by Brooke Chilvers
Just like old Ernest Prossnitz predicted, the minute we met, Janis and I became the best of friends.
Yet the esteemed safari agent would never have imagined his “two girls” would haul themselves up mountains to hunt tahr in New Zealand, and travel twice to Canada’s Northwest Territories to hunt muskox and wolf. And when Janis’s husband Frederick died, we even went together to Gunsite to learn how to unload a household full of hunting guns and weapons.
That was all a while ago, and we content ourselves now with traveling as a quartet, with our husbands. (Yes, she’s remarried now, to Chris.) A houseboat on the Canal du Midi. Sachertorten in Vienna. The wallpaper museum in Alsace.
When Covid cramped our style even more than our spouses, cancelling dreams of cooking classes in Oaxaca or Chiang Mai, Janis kicked in with jars of homemade relishes, wine jellies, seafood bisques, and their overflow of last season’s pheasants, now due for cooking.
My survival genes kicked in and it felt like we were stocking up for winter. For Janis and I learned early the importance of procuring food for winter when we hunted muskox with the unforgettable Fred Webb, whose marvelous books, Campfire Lies of a Canadian Hunting Guide and Home From the Hill, should be read by every North American outdoors … person.
Due to the deadly dangers of propane heaters in tents pitched on ice, Fred obliged each client to sleep – and cook – with their guide. Doug, an experienced international hunter, chose the fattest guide, later confessing he’d reasoned that Andy would have the best grub. And he was right. They feasted on slivers of salmon and smoked chops.
Janis was newly widowed, so we gave her the best looking guide, John. Unfortunately, all he provided for the table were boxes of supermarket cookies and peanut butter snacks.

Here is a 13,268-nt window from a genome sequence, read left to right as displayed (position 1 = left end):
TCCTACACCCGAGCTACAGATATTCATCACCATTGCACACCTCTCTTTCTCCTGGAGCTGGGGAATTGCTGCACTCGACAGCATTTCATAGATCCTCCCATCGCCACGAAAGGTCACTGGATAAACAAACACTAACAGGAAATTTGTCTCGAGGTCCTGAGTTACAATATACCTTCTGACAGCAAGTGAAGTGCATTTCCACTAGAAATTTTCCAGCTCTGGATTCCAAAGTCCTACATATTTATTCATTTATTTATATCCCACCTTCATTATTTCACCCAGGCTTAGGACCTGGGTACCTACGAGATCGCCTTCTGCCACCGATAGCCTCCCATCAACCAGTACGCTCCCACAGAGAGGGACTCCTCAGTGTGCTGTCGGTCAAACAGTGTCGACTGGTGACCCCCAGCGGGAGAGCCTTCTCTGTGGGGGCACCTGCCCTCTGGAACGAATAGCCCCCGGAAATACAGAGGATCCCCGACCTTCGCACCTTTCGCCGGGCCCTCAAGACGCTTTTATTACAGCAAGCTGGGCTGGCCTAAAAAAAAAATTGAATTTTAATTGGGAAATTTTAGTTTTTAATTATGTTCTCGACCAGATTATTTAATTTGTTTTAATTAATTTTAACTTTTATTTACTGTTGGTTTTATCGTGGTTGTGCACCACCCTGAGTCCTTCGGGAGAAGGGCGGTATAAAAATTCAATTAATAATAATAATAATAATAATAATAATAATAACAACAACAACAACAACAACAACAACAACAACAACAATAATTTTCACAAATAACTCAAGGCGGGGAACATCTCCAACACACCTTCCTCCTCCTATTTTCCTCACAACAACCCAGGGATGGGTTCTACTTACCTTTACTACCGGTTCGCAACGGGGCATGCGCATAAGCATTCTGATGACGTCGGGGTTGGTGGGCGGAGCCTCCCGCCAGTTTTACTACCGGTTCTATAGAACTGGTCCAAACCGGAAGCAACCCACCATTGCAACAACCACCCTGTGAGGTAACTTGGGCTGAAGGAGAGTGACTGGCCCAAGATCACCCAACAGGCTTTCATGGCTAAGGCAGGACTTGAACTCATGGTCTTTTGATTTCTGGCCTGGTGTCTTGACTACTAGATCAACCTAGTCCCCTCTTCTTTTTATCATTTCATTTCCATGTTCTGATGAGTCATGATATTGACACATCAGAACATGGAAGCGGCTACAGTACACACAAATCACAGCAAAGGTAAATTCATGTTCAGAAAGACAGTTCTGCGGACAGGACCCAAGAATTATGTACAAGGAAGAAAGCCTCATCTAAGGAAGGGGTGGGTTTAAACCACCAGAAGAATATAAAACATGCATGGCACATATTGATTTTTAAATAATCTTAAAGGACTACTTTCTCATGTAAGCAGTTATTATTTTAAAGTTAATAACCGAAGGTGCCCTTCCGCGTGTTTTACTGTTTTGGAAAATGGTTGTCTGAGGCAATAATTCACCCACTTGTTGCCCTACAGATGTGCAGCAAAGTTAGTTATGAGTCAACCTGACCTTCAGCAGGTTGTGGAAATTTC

My guide, Johnny, who made me laugh and barely had teeth. But he did offer a decent assortment of tinned goods that I filled out with fresh meat as soon as the first animal was down, sending steaming Dinty Moore Stew à la muskox from my tent to Janis’s. She replied with a snifter (in a thermos) of Old Crown. I wrote an article about our hunt called “Thelma & Louise Hunt Muskox.”
By the time we returned two years later for winter wolf, we were making Canadian whisky snow cones. Not to be fooled twice, this time Janis came equipped with boxes of Zatarain’s rice dinners, and we feasted on jambalaya and gumbo enhanced with unlabeled game. Dark chocolate, high-fiber energy bars, vitamin C tablets. We had it down! I named that article “Little Red Riding Hoods & the Big Bad Wolves ” after our fire-engine red Arctic hunting gear.
I’ve checked with this weekend’s guests. No allergies reported. No non-glutens or non-dairy. No vegans. I haven’t really told them we’re having pheasant, and you can’t pass it off as chicken, as I did once with a deboned rabbit in a foie gras sauce à la Troisgros.
I first google NYT Cooking and find a 1991 article bemoaning the loss of wild game-bird habitat, judging the taste of farm-raised pheasants, and discussing Brillat-Savarin’s preference for aging his birds to the edge of decomposition.
A piece from 1994 describes the joys and mechanics of making your own sauerkraut at home, followed by a solid recipe for Choucroute Garnie with Pheasant. It recommends diners start with raw oysters, drink a chilled gewurztraminer, and finish with a pear or apple tart.
I opt to make a version called Braised Pheasant with Sauerkraut Alsatian Style. Our county is a supermarket desert, but I track down two brands of decent-looking sauerkraut at Wegmans, 35 miles away. We start with martinis, drink a Columbia Valley dry Riesling, and finish with Schnapps and Holl’s dark chocolates from West Virginia.
In the end, I’m not crazy about the lauded raw probiotic sauerkraut in which I’ve invested a decent Sylvaner, altering the recipe only by adding an apple. The bird is chewy but tasty, and no one has chipped a tooth on overlooked shot.
There’s another kraut in the fridge – and more birds. Hopefully, I can conjure up another table of convives who will find adventure in a pheasant.
Brooke Chilvers regrets that her picky brother and his squeamish wife would likely not sit down at this table.